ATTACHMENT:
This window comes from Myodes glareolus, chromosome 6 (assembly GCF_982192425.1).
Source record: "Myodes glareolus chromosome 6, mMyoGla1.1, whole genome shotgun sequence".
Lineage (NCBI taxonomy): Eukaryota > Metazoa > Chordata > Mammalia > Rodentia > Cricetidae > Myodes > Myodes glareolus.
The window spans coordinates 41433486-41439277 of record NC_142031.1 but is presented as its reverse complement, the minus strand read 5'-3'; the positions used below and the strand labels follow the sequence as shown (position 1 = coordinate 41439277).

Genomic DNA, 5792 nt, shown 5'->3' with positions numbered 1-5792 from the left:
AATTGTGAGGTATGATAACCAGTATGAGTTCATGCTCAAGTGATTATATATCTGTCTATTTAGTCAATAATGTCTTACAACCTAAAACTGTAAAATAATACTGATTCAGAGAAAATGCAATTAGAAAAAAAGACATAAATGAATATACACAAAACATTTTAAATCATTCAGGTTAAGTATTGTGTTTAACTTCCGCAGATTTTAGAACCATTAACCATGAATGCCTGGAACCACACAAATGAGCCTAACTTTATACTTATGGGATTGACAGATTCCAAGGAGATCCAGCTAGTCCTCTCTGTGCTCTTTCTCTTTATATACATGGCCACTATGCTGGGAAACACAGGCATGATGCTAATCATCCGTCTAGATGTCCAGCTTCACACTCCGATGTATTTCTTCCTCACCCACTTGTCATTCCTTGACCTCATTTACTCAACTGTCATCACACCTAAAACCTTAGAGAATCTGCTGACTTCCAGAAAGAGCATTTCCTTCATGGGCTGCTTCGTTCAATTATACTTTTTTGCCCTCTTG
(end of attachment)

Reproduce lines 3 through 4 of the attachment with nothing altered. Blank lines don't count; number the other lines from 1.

Lineage (NCBI taxonomy): Eukaryota > Metazoa > Chordata > Mammalia > Rodentia > Cricetidae > Myodes > Myodes glareolus.
The window spans coordinates 41433486-41439277 of record NC_142031.1 but is presented as its reverse complement, the minus strand read 5'-3'; the positions used below and the strand labels follow the sequence as shown (position 1 = coordinate 41439277).